They have gotten in a lot of arguments about the verifiability of things you read on the internet. Really, a lot. God knows, Eric has let Jack get away with playing the “people write lies about me all the time” card a lot, because it’s healthy for Jack to acknowledge it, according to Shitty’s mom. But the internet has meanings to him that he isn’t sure that Jack will ever be able to understand, the place where his voice really belonged to him, and not the boy he put on every morning of high school.


Eric turns under Jack’s arm, goes into an arabesque and lets himself be pulled. Jack’s hands are some of the best in the business, that Blackhawk be damned, and Eric is happy to put himself in them. “This was really nice of you,” he says. It’s been kind of strange to get back into their groove in person rather than in email, where both of them can be a little less careful than the world has made them. They’ve been, well... Eric wouldn’t call it flirting, per se, but then... He wouldn’t not. Especially when it’s Jack, who still has about five percent game at most, and he’s Eric Bittle, who it turns out will always be a little sweet. Even when he was seeing someone and getting incredibly good sex on the regular he would still blush to his ears at a dirty joke. Apparently some people were just made to be southern belles, and Eric is so done with being ashamed of that.


But here on the ice, it’s easier again. Eric remembers Shitty espousing on many an occasion that Jack’s first language is skating, which made English his third language and they shouldn’t blame him too much for his failures to communicate. They’ve always spoken in time here, picking up passes like finishing each other’s sentences.


Jack catches his eye and this time Eric just lets the moment play out, brave like he can be here on the ice with the certainty of team.


“I just wanted to do something for you because, you just, you’ve been so, and we’re Samwell, I've-”


“Don’t say you’ve got my back, or I might cry,” Eric warns him.


Jack sighs like that’s very inconvenient to him. He breathes in, like he’s about to step out onto the ice, step up to the puck. “What I really want to do is ask you out,” he says. Eric doesn’t trip but that’s all on muscle memory. His whole brain has fallen over, for sure.


Jack swallows, but carries on. Jack is Eric’s hero right now, because Eric could not say anything if he tried, if you paid him. Jack says, “And it’s not that I don’t, I’ve been trying to, I’ve been talking about saying I’m, whatever, queer.” His mouth pulls up, like he’s still hearing it slammed at him from the other side of the glass. “But, I just. Bitty. I don’t want you to feel like I did, I don’t want to see your channel comments fill up with hatred and I...” He finally runs out whatever crazy adrenaline was clearly fuelling that speech and Eric pulls them to a stop, and pulls him closer.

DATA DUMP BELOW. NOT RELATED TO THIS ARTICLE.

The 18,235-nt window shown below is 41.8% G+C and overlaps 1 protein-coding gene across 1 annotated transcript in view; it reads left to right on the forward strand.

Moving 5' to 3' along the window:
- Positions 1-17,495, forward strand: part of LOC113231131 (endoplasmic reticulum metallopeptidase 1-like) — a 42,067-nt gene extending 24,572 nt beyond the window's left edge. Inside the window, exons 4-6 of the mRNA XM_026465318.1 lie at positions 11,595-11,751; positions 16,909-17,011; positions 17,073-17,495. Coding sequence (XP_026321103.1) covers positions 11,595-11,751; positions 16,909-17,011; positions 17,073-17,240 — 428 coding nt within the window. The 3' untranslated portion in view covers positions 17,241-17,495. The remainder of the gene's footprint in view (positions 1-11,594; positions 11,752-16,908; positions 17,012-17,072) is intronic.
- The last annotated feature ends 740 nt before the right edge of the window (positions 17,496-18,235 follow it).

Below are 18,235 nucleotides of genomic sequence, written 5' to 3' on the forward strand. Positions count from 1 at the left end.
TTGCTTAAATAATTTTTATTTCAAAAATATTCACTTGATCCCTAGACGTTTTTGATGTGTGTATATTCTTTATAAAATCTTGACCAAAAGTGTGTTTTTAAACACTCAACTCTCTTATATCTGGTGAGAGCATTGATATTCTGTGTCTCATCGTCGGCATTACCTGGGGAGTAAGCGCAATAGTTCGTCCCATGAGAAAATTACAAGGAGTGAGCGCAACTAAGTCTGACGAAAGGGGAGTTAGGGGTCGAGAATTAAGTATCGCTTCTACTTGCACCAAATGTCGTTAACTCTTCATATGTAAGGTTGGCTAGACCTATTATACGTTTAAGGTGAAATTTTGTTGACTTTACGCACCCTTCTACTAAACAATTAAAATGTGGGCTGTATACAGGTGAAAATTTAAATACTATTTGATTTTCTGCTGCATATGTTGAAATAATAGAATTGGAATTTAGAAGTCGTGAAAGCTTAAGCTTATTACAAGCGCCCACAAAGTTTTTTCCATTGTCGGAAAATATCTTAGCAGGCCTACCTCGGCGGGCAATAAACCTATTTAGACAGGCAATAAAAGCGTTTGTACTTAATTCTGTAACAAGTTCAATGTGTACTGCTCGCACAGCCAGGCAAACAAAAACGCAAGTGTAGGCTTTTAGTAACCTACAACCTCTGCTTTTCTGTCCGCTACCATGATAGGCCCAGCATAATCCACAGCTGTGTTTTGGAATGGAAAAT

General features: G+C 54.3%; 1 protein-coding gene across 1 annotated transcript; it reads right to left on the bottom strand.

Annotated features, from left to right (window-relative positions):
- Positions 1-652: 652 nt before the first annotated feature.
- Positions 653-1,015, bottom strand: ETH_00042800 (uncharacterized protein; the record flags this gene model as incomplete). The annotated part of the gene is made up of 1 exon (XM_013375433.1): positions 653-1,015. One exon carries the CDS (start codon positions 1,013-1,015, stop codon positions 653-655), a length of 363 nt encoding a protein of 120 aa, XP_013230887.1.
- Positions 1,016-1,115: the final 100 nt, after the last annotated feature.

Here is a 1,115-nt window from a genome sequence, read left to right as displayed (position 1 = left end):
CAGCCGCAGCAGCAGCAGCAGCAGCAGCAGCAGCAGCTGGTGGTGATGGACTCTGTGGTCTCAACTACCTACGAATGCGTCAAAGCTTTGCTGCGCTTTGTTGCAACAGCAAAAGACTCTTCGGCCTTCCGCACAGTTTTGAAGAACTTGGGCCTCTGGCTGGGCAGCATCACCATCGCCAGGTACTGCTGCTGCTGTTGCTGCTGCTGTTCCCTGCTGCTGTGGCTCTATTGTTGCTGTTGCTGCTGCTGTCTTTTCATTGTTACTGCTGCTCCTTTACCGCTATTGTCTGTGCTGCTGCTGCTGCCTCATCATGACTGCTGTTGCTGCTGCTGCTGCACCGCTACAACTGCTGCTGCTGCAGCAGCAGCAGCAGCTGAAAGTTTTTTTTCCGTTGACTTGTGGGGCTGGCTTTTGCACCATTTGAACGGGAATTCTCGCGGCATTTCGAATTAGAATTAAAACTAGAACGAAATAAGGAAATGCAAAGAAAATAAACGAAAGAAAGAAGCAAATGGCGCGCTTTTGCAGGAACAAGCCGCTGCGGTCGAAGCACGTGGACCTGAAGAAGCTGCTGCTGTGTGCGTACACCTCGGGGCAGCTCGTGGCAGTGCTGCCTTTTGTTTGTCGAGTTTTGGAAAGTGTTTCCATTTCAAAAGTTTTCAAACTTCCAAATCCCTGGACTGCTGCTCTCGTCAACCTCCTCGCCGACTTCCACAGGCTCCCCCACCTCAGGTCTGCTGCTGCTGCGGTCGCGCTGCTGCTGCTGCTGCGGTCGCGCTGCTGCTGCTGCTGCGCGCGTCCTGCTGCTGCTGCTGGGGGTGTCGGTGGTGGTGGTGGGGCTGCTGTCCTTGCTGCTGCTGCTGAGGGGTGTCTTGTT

“Okay,” he says. “Okay, well, I don’t want that either but... I do want you to ask me out. So, maybe we can work something out.”




Everyone refuses to believe that Eric has gotten a press pass for Jack's first game. Not a single one of their friends, even though Eric takes a screenshot of the email that the Blue Jackets sent him and shows it to the entire car. All that accomplishes is Rans stealing his cell and changing the names of his contacts to alcoholic drinks.


“Wait no,” Shitty says. “Lardo says that she bets that Bits does have one because he’s always flirting with their social media people on twitter.”


Rans whoops, “Yeah, Bitty. Way to work your contacts.”


Basically it’s a good thing Eric loves his friends very much, or being trapped in a tiny car with them all the way to, ugh Jack why, Ohio, would probably have ended in murder. He could put cyanide in an almond pastry, no one would ever know.


They get to see Jack for one whirlwind moment where he introduces his new teammates who mainly seem to also be called Jack, and Eric is horribly grateful that he doesn’t actually call them his teammates, because apparently Eric is going to be one of those people who never lets a thing go. He’ll probably still be wearing his Samwell hoodie in his eighties and saying s’awesome and telling the grandkids about how Aunt Lardo is still wheeling Uncle Crappy.


“Score one for me,” he challenges Jack. Jack grins in a way that makes Eric’s ears go so, so red. “You’re the worst,” he tells Jack.


Jack says, “Aw, but you love me,” and gets the whole sentence out without stumbling. There had been an awkward few weeks where they hadn’t actually said said it, and that line of teasing had become stilted and odd. But they’re past that now, and Eric thinks that they day is coming where they’ll admit what maybe they’ve always known, that they are worth it, together, that they could do this. Since the first time you blew that stupid whistle, he’d told Jack, and kissed him for getting the reference.


They almost scream themselves hoarse during the game, and Eric only just has enough voice left to shout Jack’s name in the locker room scrum.


“Mr Zimmerman,” he calls, and Jack’s attention snaps to him.


“Great last minute goal there,” he says, willing his voice steady. “You looked like a man on a mission.”


Jack’s whole face just lights up, and Eric thinks, yes, today, and Jack says, “I promised my boyfriend I’d get a goal for him.”

The whole room explodes with noise, but Eric feels like he’s in a movie, his very own dumb Notting Hill moment, because all he can see is Jack, and all he can hear is his own voice say, “I’m sure he’s very proud.”